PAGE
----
San Francisco Bay Area

126 - Protective Clothing

Probably the most important difference between a motorcycle and a car is that a motorcycle offers little— or no—protection for its rider, and only one item of gear—a full-face, DOT/Snell/ECE-approved helmet (properly fitted and worn)—is proven to reduce fatality rates. Other gear may reduce the severity of injury, especially that resulting from abrasion (sliding), and make your ride much more comfortable.

But you can have too much protection! Bulky, inappropriate "protective" gear can even be a causal factor in some mishaps. The comfort aspects of other gear can help reduce distractions/impairment while riding which can have an effect on mishap rates. Don't let anybody tell you—or imply—that motorcycling can be made "safe" with the right gear purchases. The CE armor standard, which most impact armor (the kind on your knees, elbows, shoulder, chest and spine) is designed to absorb about 10-12mph of impact. If you hit something solid faster than that, you may as well be wearing nothing at all.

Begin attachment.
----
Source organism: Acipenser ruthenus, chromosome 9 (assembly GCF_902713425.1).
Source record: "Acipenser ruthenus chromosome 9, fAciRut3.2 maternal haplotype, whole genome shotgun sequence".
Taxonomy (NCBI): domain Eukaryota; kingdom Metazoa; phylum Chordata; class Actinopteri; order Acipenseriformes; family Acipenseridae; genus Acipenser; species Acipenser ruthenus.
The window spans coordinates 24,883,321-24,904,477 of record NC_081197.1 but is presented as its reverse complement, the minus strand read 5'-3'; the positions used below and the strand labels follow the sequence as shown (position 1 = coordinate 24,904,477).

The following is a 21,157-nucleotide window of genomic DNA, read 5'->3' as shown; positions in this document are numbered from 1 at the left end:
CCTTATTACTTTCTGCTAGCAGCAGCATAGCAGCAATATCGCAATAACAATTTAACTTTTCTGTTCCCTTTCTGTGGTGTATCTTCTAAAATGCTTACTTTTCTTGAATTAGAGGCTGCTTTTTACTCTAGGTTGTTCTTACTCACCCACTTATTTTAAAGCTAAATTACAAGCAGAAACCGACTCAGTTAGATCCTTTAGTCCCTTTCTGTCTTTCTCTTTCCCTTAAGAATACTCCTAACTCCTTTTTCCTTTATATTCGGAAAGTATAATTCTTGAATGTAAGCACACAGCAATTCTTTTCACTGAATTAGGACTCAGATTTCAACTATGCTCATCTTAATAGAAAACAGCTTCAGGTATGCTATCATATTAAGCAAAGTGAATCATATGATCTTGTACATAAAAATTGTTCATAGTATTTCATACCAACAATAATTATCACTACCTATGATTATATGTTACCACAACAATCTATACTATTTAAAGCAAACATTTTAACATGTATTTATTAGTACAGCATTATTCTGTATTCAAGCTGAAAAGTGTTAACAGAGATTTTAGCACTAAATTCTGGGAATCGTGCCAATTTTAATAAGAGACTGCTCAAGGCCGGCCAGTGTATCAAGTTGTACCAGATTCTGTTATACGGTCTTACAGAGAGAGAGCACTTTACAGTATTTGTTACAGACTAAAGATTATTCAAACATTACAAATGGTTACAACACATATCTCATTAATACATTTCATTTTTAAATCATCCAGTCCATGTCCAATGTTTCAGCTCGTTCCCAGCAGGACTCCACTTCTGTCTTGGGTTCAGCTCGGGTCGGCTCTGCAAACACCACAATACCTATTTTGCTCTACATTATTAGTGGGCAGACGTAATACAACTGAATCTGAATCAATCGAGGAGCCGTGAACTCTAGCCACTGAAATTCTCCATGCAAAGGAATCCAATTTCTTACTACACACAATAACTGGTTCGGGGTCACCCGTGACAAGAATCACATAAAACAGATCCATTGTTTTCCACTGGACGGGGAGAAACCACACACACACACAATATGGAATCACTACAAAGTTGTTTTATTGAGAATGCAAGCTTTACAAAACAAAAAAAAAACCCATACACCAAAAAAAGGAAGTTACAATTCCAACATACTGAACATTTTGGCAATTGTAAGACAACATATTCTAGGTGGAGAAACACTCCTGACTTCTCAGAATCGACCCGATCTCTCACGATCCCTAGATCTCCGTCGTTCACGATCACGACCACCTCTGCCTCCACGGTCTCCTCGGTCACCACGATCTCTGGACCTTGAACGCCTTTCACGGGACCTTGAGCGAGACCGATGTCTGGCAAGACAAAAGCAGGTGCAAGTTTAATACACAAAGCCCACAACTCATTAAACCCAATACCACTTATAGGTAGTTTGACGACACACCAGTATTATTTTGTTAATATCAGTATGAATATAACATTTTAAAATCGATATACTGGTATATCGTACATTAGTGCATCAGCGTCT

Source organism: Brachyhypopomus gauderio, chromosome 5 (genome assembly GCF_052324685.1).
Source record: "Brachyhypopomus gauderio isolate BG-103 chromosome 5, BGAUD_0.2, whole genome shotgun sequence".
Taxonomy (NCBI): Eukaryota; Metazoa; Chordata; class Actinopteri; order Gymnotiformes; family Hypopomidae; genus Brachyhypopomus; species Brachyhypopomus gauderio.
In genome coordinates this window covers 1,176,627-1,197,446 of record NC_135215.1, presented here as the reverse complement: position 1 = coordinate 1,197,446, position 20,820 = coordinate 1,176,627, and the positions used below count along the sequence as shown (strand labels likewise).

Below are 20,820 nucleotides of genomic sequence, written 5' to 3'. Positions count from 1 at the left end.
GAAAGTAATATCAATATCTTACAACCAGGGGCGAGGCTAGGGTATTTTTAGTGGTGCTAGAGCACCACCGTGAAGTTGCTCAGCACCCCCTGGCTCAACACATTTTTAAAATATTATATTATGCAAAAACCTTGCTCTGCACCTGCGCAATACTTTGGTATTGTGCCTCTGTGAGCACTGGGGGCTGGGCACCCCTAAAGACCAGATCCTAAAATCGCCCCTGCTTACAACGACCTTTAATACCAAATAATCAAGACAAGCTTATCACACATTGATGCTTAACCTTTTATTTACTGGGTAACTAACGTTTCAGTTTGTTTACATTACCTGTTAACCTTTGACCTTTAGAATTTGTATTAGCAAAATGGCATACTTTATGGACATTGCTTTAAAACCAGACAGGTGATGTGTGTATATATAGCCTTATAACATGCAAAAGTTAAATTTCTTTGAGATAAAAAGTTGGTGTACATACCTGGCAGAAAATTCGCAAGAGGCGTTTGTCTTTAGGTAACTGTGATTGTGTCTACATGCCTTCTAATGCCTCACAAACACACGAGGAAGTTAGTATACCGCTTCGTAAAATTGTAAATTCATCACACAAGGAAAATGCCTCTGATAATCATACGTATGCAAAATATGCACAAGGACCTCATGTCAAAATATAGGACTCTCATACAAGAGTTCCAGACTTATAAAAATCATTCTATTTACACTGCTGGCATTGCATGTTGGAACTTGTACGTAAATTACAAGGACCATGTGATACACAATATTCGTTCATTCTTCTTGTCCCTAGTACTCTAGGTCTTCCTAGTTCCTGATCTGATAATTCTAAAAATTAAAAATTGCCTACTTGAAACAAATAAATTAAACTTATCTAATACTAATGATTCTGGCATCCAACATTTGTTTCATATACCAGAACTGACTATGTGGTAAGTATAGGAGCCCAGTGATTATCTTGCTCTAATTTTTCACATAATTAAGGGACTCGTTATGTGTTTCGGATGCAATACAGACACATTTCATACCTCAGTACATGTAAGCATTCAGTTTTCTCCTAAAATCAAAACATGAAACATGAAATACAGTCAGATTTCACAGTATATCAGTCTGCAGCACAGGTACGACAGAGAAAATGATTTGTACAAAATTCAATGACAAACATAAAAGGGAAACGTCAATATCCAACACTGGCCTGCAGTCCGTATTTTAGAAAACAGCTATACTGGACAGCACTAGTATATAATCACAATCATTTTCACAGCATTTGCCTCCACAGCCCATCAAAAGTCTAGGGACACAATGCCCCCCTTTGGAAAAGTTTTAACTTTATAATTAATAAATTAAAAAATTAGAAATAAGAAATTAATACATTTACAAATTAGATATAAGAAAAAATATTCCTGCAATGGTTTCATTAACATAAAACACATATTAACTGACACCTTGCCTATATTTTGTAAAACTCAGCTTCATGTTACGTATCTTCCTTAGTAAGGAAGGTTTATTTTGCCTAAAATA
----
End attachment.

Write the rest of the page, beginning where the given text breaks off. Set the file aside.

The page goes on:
Still, it's better than nothing, and the single most important function of motorcycle clothing should still be to protect your skin and body during a crash. That means fashion and comfort are secondary. When considering your clothing, look at durability and safety first, comfort second, and fashion/price last. Keeping your body complete and as undamaged as possible is cheaper than spending more time injured or unable to perform regular life functions.

Let's look at some items of gear. We've ranked them in order of protection.

Off-Road Protective gear

Building your exoskeleton